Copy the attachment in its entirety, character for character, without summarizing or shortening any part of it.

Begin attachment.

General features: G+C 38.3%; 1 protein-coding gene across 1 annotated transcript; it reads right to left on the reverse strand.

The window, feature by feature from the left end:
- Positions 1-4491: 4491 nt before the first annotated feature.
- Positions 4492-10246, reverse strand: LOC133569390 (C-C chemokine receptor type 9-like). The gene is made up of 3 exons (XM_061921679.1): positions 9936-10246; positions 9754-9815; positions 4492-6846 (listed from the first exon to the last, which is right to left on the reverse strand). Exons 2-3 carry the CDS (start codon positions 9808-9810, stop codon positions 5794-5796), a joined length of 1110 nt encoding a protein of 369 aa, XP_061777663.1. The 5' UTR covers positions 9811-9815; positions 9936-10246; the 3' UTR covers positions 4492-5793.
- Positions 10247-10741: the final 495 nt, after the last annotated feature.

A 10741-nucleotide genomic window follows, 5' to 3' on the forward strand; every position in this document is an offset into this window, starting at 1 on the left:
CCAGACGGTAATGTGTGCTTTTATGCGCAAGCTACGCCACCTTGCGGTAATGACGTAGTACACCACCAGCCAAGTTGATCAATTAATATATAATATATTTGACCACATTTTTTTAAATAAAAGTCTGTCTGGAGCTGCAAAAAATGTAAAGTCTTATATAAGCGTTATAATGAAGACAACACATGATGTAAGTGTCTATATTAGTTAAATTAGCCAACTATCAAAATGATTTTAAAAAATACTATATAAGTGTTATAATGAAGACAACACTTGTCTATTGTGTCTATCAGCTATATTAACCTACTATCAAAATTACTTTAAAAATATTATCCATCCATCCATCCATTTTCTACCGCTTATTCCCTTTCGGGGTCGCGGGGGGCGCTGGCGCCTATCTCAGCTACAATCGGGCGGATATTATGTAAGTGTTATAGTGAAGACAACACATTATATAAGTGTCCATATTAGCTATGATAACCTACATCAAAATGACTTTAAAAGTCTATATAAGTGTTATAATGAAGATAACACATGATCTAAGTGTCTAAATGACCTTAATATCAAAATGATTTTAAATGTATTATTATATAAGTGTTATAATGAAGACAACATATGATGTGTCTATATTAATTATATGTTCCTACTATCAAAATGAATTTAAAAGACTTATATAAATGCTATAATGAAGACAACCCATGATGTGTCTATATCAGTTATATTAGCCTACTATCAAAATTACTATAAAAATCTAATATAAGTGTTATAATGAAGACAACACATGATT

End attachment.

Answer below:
General features: G+C 38.3%; 1 protein-coding gene across 1 annotated transcript; it reads right to left on the reverse strand.

The window, feature by feature from the left end:
- Positions 1-4491: 4491 nt before the first annotated feature.
- Positions 4492-10246, reverse strand: LOC133569390 (C-C chemokine receptor type 9-like). The gene is made up of 3 exons (XM_061921679.1): positions 9936-10246; positions 9754-9815; positions 4492-6846 (listed from the first exon to the last, which is right to left on the reverse strand). Exons 2-3 carry the CDS (start codon positions 9808-9810, stop codon positions 5794-5796), a joined length of 1110 nt encoding a protein of 369 aa, XP_061777663.1. The 5' UTR covers positions 9811-9815; positions 9936-10246; the 3' UTR covers positions 4492-5793.
- Positions 10247-10741: the final 495 nt, after the last annotated feature.

A 10741-nucleotide genomic window follows, 5' to 3' on the forward strand; every position in this document is an offset into this window, starting at 1 on the left:
CCAGACGGTAATGTGTGCTTTTATGCGCAAGCTACGCCACCTTGCGGTAATGACGTAGTACACCACCAGCCAAGTTGATCAATTAATATATAATATATTTGACCACATTTTTTTAAATAAAAGTCTGTCTGGAGCTGCAAAAAATGTAAAGTCTTATATAAGCGTTATAATGAAGACAACACATGATGTAAGTGTCTATATTAGTTAAATTAGCCAACTATCAAAATGATTTTAAAAAATACTATATAAGTGTTATAATGAAGACAACACTTGTCTATTGTGTCTATCAGCTATATTAACCTACTATCAAAATTACTTTAAAAATATTATCCATCCATCCATCCATTTTCTACCGCTTATTCCCTTTCGGGGTCGCGGGGGGCGCTGGCGCCTATCTCAGCTACAATCGGGCGGATATTATGTAAGTGTTATAGTGAAGACAACACATTATATAAGTGTCCATATTAGCTATGATAACCTACATCAAAATGACTTTAAAAGTCTATATAAGTGTTATAATGAAGATAACACATGATCTAAGTGTCTAAATGACCTTAATATCAAAATGATTTTAAATGTATTATTATATAAGTGTTATAATGAAGACAACATATGATGTGTCTATATTAATTATATGTTCCTACTATCAAAATGAATTTAAAAGACTTATATAAATGCTATAATGAAGACAACCCATGATGTGTCTATATCAGTTATATTAGCCTACTATCAAAATTACTATAAAAATCTAATATAAGTGTTATAATGAAGACAACACATGATT